March 2017 VI: My 2017 tomato plan

Today, March 10th, is my main day for sowing tomatoes. So a post about my seasonal plan and how it generally works out.

First, let me say that I grow tomatoes in pots as I have neither a greenhouse nor a polytunnel. The plants live under a carport when it rains in summer, and follow the sun around the front and back gardens when it is fine. Oh, for a slave to do all the moving for me!

I plan my season in three groups:

1. Two cherry strains sown in February to provide tomatoes in June and July. They are grown for earliness, not yield. The first harvest depends how warm May is as a month, rather than how early seeds are sown (I base sowing around the February full moon): my earliest harvest is June 9th. Late June is not uncommon as the first harvest date. I grow Maskotka and Red Alert as they are not fussy, tolerate cool weather and are reliable croppers. Red Alert harvest usually ends by 31st July.

Here are my 8cm tall, 8 cm wingspan seedlings 26 days after sowing:

2. My March sowings cover Beefsteak varieties, plum varieties, salad tomatoes and cherries. I sow Super Marmande, Black Russian and Black Krim as they seem to crop reliably outdoors as beefsteaks; I am experimenting with San Marzano as a plum variety; I grow Alicante and Tigerella as reliable salad strains; and I grow Black Cherry as a reliable cherry variety, which will often crop well into autumn. My first maincrop harvest is usually around 21st July.

3. My April sowings are for competition, using a Quadgrow to produce a few trusses of high quality tomatoes. I grow Sungold as a cherry and Zenith as a salad tomato.

My usual yields are:

Beefsteaks: 8-10lb/plant;

Salad Tomatoes: 5-8lb/plant;

Cherry Tomatoes: 2-6lb/plant.

I aim to harvest 100-150lb of tomatoes, depending on season, summer heat etc.

 

My failsafe germination method is as follows:

1. Take an ice cream tub and fill two thirds full with John Innes seed compost. Saturate this with water.

2. Add 1cm of further seed compost on top.

3. Lay seeds in rows on top of the dry compost, then cover with a sprinkle of seed compost.

4. Cover the tub with aluminium foil, place on the warm surface of outside boiler and leave to germinate.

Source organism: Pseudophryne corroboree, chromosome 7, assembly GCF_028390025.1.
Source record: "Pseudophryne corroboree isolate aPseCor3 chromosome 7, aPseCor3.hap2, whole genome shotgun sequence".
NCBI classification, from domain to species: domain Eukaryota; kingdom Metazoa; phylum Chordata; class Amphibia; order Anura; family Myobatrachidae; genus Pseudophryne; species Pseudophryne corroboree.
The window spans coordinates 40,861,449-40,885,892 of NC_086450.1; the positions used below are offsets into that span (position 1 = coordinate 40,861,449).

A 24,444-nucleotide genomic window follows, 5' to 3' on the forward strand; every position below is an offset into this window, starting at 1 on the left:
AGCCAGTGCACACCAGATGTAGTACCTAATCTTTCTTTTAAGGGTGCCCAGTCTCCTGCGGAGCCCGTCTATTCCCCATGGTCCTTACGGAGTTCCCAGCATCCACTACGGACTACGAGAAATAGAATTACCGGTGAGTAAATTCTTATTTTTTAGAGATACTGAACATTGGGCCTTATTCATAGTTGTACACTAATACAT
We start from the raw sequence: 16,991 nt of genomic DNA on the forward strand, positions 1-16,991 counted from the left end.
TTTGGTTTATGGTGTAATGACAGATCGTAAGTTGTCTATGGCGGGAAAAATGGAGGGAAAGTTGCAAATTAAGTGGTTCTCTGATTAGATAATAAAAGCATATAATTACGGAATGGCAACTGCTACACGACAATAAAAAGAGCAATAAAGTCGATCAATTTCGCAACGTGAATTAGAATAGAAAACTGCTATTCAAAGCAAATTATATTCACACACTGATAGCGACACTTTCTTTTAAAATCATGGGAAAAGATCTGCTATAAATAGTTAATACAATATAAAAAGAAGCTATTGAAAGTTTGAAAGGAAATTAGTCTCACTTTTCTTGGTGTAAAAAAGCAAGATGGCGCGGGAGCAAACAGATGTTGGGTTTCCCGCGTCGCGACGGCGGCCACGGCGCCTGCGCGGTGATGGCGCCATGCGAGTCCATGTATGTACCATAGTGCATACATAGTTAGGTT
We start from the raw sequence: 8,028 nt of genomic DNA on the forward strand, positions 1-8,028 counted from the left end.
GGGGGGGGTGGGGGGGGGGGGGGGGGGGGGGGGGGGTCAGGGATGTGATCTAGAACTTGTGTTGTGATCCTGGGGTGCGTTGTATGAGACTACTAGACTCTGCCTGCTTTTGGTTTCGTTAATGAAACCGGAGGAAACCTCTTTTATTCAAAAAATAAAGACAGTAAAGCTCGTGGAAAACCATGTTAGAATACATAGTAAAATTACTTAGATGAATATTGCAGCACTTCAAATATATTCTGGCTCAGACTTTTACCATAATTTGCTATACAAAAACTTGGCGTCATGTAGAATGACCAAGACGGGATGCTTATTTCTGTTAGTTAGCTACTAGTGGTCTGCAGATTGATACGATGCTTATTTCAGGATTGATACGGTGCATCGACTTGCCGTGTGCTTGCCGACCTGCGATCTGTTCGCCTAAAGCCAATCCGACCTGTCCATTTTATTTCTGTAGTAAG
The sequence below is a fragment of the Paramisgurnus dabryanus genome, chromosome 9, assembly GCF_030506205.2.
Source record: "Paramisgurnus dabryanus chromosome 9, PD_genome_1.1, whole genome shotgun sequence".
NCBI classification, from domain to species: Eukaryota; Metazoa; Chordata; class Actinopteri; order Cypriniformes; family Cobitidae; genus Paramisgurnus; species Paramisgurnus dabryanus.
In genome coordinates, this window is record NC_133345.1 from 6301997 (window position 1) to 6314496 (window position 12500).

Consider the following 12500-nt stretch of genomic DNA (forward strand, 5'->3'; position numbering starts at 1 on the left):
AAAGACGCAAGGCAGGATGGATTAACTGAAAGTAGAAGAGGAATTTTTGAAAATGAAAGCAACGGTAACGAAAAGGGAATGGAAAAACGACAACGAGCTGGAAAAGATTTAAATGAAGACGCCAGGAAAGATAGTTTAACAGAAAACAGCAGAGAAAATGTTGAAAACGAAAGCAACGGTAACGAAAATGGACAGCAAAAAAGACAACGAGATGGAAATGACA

5. From day 3, check daily for germination and bring indoors as soon as plants emerge (usually day 4-6 using home made seeds).

The method aims to mimic Mediterranean soil with a dry surface covering wet subsoil being warmed by strong sunshine.

Obviously, heat sources depend on what you have available. Electric propagators and airing cupboards also work well.

 

Author: Rhys

Rhys trained as a research biologist, working for a decade in the cancer research charity sector, before completing an MBA and working in management consultancy, technology transfer and early technology investment spaces, mostly working with UK academics to turn their scientific discoveries into value for society. AS a younger man, he was fascinated with mountains, both climbing them and ski-ing down them. Whilst living in Scotland, he completed a round of (then) all 277 Munros, the independent mountains over 3000ft originally complied as a list by Munro. He also spent his holidays representing the Ski Club of GB, as a Representative and Party Leader between 1990 and 1997. During that time, he found to his bemusement that he was able to predict, without understanding fully why, to a remarkable degree of accuracy, when good snow conditions would occur in the Alps, gaining an unworthy reputation for predictive genius in 1990 when predicting the evolution of the 1989/90 winter in Wengen, Switzerland for his CEO boss. He used this skill for the next seven years to ensure that he enjoyed powder snow pretty much every time he went ski-ing. An MD student he was training in Oxford also impressed his wife by taking Rhys' advice about when to take her to Italy in the mid 1990s! In recent years, Rhys has turned his mind toward how to grow prize tomatoes, winning several prizes in local and London shows and has, in the past 3 years, moved toward taking over a 50 square metre urban vegetable patch, which he has turned into a no-dig area since autumn 2014.

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